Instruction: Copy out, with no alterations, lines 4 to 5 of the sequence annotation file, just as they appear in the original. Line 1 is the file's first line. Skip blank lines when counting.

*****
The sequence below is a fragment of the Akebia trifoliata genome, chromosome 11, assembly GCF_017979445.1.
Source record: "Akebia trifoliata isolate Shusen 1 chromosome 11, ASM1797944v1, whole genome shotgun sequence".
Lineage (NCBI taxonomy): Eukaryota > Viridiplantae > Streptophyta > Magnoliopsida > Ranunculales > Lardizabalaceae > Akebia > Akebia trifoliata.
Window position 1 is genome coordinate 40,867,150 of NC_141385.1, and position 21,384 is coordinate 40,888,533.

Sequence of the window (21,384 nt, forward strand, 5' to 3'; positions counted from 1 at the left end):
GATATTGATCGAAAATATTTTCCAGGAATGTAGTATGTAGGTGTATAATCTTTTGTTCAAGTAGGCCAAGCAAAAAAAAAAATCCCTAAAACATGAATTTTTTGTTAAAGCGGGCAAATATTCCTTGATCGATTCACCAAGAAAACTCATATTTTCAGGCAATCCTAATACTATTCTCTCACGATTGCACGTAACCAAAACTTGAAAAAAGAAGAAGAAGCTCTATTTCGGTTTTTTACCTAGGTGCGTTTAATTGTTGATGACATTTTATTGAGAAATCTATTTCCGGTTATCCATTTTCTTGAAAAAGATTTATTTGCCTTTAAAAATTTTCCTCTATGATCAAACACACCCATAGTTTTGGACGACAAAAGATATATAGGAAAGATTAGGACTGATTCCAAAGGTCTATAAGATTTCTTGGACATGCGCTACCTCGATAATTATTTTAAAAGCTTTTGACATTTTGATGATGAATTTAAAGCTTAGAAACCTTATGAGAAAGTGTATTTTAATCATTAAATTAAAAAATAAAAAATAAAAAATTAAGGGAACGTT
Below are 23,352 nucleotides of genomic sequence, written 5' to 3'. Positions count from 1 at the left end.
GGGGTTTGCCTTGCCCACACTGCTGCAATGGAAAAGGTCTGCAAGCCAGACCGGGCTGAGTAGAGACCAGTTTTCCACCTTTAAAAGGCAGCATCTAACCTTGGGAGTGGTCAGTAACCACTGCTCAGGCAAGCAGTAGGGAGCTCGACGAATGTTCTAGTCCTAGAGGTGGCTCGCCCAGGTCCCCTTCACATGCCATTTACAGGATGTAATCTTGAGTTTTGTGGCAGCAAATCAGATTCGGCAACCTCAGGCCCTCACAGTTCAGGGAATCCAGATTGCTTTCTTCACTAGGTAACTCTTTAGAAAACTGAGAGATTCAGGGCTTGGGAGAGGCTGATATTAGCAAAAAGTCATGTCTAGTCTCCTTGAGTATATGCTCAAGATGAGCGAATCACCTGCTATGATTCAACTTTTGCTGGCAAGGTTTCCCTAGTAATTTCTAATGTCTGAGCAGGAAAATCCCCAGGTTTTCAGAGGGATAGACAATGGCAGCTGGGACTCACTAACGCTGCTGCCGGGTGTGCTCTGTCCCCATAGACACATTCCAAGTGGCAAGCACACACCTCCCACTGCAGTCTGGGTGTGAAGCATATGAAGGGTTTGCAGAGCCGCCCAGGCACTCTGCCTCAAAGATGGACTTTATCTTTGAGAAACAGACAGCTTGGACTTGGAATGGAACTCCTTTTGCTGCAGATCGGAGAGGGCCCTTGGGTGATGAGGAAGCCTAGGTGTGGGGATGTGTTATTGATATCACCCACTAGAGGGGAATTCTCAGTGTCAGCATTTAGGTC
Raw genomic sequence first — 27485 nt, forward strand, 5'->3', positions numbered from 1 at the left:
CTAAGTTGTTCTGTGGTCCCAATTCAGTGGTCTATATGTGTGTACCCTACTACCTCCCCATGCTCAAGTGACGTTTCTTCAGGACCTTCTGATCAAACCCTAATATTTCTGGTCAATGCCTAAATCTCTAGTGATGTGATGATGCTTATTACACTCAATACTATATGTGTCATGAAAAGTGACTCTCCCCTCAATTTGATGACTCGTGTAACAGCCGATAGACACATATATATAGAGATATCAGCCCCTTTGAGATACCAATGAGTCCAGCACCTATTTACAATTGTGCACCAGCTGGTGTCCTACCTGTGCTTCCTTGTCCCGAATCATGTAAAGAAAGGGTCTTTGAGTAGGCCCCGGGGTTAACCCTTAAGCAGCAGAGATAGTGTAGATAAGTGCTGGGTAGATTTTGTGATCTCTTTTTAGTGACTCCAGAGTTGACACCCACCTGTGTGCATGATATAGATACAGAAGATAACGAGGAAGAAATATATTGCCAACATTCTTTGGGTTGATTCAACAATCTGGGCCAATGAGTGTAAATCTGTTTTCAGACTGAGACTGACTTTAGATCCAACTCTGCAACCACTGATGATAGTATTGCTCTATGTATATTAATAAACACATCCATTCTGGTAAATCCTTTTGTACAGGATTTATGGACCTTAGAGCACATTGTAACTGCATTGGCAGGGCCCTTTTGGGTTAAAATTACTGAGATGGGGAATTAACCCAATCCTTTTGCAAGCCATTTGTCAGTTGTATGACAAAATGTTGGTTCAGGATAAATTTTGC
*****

Window position 1 is genome coordinate 40,867,150 of NC_141385.1, and position 21,384 is coordinate 40,888,533.

Sequence of the window (21,384 nt, forward strand, 5' to 3'; positions counted from 1 at the left end):